London Congestion Charge A Shambles

Robert Farago
by Robert Farago

While greens (and tax collectors) the world over have hailed London's Congestion Charge (CG), the scheme is far from the showpiece legislation its proponents suggest, and it's about to get worse. The Times reports that London's traffic has returned to pre-CG levels. Even less surprisingly, well-paid bureaucrats swallow a full 47 percent of the £800m raised by the CG– to the point where London has cut bus subsidies. At the same time, "The introduction of more bus lanes and pedestrian-friendly measures, TfL [Transport for London] admits, have also contributed to congestion." And now The Evening Standard reports that the recent tweak to the system– adding low CO2 cars like the Fiat Panda and Ford Fiesta to the hybrids who get a free pass– threatens to hole its income. As you (but not London Mayor Ken Livingstone) might imagine, the city cars' exemption from the £8 daily fee has sparked a boom in small car sales. I'm sorry, did I say £8? As part of the tweak, "gas guzzlers" will have to pay £25 a day to drive in inner London. Anyway, a study commissioned by Land Rover (for obvious reasons) reckons that the Mayor's plan to give A and B-class cars a free ride could add an extra 10k cars to London's traffic and "contribute to global warming" (way to stick the boot in).

Robert Farago
Robert Farago

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  • Safe as milk Safe as milk on Dec 11, 2007

    gee, a newspaper owned by libertarian lunatic murdoch is reporting that congestion taxes suck. well, more buses and fewer cars sounds good to me. the point of a congestion tax isn't to make things easier for car commuters, it's to make a city more livable for its residents. please, please, bring a congestion tax to new york. and yes, i am a car owner.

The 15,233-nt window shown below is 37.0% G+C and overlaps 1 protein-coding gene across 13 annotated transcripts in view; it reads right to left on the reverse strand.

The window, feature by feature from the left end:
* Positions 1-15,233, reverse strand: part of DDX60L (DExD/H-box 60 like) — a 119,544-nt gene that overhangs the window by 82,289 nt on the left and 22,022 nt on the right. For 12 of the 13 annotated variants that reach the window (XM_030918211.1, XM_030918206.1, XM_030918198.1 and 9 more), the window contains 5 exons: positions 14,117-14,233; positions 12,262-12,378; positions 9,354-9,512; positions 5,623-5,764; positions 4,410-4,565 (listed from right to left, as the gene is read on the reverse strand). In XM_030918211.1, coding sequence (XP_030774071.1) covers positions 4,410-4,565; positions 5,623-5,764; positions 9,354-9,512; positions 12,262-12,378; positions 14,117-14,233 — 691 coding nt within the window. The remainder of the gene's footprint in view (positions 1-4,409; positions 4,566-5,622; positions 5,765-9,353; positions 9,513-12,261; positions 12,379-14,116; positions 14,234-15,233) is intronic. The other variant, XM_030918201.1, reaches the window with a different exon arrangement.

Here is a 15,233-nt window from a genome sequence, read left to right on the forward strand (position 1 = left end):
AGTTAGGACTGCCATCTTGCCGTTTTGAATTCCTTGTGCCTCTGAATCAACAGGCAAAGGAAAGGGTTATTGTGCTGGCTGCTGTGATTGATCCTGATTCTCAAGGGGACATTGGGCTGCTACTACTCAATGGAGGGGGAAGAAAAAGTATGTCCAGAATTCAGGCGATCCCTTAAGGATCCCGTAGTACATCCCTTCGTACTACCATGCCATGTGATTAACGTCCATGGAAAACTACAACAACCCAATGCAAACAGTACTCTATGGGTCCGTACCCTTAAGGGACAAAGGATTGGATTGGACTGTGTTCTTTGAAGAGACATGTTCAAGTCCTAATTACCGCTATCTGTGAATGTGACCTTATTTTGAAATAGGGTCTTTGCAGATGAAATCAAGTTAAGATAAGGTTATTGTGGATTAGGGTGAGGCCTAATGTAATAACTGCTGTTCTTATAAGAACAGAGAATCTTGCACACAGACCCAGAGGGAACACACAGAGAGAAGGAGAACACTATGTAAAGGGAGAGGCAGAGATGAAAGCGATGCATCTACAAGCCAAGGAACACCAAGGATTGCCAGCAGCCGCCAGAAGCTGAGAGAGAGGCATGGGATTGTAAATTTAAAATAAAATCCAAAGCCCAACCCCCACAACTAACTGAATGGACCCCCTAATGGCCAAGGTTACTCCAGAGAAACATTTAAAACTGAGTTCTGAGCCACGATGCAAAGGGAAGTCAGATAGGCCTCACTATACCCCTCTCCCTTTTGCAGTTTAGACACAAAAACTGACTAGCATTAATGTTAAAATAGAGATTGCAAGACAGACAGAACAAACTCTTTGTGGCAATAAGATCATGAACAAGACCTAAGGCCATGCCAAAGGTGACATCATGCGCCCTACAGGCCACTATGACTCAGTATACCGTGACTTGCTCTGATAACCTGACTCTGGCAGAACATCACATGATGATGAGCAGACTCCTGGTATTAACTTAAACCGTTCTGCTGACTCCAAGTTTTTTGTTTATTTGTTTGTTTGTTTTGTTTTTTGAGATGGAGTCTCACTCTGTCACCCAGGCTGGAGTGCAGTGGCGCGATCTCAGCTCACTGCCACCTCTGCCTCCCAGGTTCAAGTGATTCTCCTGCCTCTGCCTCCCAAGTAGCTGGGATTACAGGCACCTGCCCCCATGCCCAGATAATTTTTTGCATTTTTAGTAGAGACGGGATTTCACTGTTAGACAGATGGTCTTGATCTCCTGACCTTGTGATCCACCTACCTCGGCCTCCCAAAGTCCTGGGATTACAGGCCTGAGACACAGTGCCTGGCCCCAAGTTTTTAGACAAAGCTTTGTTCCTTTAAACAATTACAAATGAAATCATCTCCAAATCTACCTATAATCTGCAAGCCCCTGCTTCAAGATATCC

• Landcrusher Landcrusher on Dec 11, 2007

    I miss interpreted the percent of the charges as being paid by government employees instead of being paid to them. Come to think of it, that wouldn't likely be possible. Still it would be funny.

  • Whatdoiknow1 Whatdoiknow1 on Dec 11, 2007
    You seem to be of the mistaken impression that all city transport policy is supposed to benefit drivers. Very good point! When you have THOUSANDS of pedestrians crossing streets in every direction it is actually the relatively few cars (compared to the pedestrians)that are intefering with the flow of "people" traffic. I was born and raised in NYC, yet for the majority of my life I lived in an area of NYC were NO commerical traffic was allowed. Plain and simple, No Trucks, Buses, or commerical vehicles of any kind unless they were there to deliver something or do work. So as we can see there have always been traffic and vehicular restriction in New York. What is so different about restricting the types of vehicles that enter the most conjested parts of our cities?
  • Stein X Leikanger Stein X Leikanger on Dec 11, 2007

    It takes a year. When city toll rings are established around major metropolitan areas (and I pass one every day) it takes a year for peoples' habits and expectations to accommodate to it. During the course of that year, people reexamine their use of the car, consider what other kind of car to purchase when times come to trade in the one they have, and generally adapt and adopt. It's way too soon to tell as far as London is concerned -- particularly as the Brits don't really like being told what to do ... but the traffic situation in London is so abominable that any improvement will be received with gratitude.